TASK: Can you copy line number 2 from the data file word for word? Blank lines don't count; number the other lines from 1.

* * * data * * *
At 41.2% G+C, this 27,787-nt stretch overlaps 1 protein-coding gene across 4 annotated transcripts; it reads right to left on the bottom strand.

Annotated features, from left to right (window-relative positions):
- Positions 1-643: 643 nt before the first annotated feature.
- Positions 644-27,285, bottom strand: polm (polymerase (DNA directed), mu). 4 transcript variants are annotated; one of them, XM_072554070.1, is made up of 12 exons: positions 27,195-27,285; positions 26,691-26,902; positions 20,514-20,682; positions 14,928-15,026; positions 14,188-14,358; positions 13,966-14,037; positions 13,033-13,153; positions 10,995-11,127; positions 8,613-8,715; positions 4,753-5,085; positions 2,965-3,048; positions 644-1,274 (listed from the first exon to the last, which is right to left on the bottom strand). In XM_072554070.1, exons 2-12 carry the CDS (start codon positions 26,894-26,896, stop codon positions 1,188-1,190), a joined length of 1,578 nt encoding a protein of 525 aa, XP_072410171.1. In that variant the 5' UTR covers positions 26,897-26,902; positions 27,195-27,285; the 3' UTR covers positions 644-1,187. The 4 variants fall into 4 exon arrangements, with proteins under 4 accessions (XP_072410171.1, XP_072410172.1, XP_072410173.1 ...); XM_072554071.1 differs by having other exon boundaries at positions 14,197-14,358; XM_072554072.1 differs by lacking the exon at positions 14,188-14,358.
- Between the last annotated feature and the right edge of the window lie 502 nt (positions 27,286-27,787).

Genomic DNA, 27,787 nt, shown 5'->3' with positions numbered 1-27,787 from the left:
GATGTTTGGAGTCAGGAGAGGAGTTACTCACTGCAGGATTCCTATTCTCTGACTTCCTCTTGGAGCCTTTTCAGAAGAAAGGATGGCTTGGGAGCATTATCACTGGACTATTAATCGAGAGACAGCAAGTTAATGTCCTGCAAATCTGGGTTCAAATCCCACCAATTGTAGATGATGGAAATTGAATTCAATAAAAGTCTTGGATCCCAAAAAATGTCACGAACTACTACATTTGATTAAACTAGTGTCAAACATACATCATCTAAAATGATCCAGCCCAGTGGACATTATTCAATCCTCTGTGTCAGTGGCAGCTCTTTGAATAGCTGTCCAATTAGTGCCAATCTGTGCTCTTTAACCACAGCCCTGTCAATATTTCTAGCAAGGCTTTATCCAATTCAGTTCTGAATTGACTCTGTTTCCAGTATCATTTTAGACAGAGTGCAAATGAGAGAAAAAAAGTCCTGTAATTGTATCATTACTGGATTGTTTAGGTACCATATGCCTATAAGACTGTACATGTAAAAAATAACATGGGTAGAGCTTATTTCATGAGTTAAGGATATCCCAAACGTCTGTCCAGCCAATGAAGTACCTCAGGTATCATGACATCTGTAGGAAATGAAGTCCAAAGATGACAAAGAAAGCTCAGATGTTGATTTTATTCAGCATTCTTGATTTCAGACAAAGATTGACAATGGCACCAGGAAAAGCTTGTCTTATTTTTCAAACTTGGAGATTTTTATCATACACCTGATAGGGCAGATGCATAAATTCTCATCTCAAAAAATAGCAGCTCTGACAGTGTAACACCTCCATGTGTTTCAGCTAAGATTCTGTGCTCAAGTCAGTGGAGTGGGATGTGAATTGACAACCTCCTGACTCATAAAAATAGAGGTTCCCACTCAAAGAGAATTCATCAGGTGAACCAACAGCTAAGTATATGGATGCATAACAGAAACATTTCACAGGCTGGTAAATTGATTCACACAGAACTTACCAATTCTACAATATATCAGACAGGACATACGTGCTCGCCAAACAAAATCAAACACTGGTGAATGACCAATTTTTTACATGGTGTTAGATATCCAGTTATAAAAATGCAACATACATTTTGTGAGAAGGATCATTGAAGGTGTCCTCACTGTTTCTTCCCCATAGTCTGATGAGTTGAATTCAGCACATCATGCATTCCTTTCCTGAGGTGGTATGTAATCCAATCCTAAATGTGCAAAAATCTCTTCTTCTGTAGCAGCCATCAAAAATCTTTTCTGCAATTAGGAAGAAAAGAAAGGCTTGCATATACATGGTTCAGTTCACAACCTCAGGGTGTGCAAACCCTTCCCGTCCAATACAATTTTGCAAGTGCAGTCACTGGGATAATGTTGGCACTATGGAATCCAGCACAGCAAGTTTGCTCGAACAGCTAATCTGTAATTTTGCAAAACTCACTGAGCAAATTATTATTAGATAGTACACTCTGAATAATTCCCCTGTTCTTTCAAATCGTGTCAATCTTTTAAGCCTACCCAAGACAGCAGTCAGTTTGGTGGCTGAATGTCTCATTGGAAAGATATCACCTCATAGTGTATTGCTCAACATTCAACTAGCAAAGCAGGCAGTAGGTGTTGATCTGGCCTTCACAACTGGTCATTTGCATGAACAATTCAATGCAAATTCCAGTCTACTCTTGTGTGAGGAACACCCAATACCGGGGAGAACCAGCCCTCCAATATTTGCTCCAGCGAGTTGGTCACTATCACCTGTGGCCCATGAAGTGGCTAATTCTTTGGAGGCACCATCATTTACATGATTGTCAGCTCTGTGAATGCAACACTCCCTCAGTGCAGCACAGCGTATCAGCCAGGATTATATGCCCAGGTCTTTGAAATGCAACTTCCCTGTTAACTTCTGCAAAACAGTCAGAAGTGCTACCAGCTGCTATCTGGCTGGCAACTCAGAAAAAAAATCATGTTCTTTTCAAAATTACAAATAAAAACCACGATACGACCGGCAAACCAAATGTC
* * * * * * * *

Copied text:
Annotated features, from left to right (window-relative positions):